As for the flap over the author's apparent intent/attitude concerning scrapbooks in general: isn't it completely irrelevant? Judge the book not by its author, whoever she is. Check out the book. It's a marvel. It's a museum between two covers. It's a journey through time. It's a hoot. It's a gem.
As a modern day scrapbooker, I was inspired and reminded to privilege the everyday ephemera I've kept along with my images and notes of random thoughts and comments. For, these examples assert that this "lost" kind of labored expression still exists today, only we've grown accustomed to a blanketed and generalized editing mentality.
I'm not sure that modern scrapbooking is entirely bereft of individuality...but rather the tools of the trade found so easily in craft stores today are not our ready-made "answers to scrapbooking" but should be considered as entry-points to story-telling.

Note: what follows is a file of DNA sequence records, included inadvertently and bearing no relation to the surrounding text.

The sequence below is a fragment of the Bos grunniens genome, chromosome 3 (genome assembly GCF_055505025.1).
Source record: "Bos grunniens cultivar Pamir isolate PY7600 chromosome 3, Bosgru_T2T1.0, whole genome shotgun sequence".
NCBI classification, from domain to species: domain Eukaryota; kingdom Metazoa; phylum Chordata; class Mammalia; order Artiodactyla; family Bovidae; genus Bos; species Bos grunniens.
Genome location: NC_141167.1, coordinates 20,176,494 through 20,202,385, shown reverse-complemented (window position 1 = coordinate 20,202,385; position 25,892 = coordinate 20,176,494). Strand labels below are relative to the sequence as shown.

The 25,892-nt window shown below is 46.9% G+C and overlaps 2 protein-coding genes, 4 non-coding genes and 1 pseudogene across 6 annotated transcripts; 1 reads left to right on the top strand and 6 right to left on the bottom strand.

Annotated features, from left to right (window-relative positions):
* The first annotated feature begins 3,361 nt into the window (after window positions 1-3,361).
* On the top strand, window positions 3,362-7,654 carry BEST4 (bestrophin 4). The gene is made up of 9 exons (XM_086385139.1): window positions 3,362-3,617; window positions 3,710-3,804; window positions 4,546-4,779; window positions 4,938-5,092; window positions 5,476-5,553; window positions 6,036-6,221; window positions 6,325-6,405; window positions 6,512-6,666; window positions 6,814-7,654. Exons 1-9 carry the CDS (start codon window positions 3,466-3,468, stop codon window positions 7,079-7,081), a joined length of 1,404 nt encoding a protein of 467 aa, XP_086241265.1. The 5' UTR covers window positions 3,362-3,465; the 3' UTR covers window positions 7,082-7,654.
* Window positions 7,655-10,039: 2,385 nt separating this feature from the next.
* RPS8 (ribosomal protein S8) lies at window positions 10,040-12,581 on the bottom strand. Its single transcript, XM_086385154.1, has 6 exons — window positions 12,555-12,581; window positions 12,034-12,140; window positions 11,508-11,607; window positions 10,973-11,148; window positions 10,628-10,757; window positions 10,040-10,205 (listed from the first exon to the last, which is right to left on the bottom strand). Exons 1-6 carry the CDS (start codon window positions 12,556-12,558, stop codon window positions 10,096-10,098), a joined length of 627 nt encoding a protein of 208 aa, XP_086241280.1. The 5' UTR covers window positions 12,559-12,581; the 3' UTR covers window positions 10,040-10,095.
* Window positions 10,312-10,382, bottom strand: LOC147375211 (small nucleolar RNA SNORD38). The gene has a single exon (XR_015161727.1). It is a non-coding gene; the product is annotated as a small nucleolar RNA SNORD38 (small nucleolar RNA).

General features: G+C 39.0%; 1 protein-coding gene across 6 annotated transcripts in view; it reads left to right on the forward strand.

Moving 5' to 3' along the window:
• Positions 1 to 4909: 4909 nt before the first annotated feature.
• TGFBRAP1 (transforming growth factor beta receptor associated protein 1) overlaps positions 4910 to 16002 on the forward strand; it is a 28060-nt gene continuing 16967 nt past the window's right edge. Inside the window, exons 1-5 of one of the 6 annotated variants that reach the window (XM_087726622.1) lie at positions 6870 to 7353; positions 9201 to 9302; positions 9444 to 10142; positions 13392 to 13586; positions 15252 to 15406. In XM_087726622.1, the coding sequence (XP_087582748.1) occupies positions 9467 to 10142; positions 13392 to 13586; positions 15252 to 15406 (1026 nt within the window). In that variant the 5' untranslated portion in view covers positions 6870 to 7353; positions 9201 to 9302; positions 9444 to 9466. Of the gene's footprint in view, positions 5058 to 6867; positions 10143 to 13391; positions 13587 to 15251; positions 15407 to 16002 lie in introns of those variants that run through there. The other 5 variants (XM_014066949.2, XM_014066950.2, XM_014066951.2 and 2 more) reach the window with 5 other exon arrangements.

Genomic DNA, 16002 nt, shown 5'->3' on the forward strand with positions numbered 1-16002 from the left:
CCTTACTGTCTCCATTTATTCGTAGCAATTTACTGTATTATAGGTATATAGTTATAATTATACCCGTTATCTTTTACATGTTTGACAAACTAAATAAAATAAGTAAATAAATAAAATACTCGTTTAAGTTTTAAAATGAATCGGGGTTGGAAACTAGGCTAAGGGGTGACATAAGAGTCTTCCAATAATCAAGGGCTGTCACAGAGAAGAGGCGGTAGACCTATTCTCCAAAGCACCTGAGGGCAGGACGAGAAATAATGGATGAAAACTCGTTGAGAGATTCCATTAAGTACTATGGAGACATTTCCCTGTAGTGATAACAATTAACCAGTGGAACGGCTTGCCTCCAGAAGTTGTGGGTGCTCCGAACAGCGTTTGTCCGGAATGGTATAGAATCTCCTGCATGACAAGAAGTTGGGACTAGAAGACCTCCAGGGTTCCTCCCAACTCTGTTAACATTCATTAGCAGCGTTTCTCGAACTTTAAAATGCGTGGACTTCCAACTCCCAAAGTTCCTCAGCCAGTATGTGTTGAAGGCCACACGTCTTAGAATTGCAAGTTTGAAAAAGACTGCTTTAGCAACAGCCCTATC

If you are interested in scrapbooking you will enjoy this book. It's a wonderful gift and an unusual take on what it means to make memories.
Scrapbooks: An American History by Jessica Helfan is a book for all lovers of ephmera and Americana. It is neither high brow nor low brow. It captures the passion and history of peoples love of memory. The images are beautiful and the text is accessible.
What is most intriguing, and almost voyeuristic, is to see a persons life progress though the years, the places they have been, the events they witnessed and the people they loved.
To sit with the book is to take a trip through time.
I LOVE THIS BOOK.